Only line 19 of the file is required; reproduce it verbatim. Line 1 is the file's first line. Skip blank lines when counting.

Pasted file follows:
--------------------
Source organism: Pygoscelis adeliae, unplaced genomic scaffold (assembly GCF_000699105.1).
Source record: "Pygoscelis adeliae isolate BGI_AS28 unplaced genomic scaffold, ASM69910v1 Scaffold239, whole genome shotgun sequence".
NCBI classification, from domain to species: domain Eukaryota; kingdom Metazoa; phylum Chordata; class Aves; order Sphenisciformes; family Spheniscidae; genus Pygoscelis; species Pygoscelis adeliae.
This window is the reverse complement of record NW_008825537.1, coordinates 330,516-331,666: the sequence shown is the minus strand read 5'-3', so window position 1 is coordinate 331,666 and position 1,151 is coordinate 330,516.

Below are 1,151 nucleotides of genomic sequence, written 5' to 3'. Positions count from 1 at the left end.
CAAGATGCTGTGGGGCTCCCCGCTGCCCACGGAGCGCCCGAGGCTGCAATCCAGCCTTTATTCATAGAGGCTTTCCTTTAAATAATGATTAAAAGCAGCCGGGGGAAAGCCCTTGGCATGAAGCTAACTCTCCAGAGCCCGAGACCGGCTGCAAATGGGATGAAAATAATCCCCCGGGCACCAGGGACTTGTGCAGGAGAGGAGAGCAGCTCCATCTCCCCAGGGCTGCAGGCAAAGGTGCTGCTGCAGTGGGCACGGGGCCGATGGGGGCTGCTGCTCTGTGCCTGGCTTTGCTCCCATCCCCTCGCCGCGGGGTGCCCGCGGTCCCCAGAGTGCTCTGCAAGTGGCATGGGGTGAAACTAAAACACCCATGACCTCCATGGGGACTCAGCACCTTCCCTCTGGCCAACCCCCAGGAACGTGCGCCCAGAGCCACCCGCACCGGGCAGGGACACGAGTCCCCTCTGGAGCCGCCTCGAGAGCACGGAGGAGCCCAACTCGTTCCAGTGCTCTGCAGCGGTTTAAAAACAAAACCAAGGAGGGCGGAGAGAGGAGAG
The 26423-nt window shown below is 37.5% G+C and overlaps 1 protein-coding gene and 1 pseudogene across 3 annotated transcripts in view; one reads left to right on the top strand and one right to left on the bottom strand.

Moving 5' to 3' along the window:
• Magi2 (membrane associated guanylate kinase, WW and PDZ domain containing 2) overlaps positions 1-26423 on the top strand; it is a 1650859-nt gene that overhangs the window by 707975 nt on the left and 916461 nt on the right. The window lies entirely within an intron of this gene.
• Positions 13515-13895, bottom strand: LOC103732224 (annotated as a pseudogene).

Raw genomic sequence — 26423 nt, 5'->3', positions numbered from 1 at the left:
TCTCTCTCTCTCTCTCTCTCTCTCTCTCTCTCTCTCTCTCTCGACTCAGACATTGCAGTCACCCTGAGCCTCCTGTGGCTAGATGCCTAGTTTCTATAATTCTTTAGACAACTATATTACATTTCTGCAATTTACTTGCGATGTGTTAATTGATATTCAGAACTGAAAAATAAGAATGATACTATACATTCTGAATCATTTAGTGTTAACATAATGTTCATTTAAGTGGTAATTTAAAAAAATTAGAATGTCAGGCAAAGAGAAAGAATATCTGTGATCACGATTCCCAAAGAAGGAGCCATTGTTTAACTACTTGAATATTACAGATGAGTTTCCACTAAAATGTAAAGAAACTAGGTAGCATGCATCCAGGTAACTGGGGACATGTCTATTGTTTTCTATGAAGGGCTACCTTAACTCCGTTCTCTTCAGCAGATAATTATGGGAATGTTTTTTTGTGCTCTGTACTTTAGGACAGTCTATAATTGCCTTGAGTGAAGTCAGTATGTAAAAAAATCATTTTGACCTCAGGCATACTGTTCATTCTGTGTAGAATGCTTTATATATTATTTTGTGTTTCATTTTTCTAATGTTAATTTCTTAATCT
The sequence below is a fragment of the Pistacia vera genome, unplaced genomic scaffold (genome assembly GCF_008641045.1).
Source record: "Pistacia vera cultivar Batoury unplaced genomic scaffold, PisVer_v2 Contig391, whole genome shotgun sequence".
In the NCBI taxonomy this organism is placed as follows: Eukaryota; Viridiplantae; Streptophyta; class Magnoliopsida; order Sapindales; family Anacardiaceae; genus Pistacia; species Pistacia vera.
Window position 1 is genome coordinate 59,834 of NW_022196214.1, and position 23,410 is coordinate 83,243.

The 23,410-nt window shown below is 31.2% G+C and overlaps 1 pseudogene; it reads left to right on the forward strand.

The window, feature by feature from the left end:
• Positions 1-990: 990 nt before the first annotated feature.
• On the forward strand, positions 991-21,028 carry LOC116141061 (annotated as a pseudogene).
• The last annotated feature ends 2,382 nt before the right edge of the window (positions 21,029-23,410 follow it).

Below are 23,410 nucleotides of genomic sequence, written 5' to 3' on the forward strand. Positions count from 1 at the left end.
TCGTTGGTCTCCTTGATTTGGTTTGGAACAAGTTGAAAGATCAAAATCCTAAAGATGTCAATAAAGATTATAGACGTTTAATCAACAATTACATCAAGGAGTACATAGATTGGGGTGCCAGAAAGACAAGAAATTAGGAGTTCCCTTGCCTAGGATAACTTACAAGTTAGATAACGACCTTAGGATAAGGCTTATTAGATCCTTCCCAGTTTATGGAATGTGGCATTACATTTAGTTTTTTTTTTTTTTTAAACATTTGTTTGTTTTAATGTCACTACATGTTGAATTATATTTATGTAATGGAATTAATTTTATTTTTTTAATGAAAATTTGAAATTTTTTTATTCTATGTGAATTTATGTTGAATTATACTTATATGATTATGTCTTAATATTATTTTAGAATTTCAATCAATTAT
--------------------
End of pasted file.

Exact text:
• Positions 1-990: 990 nt before the first annotated feature.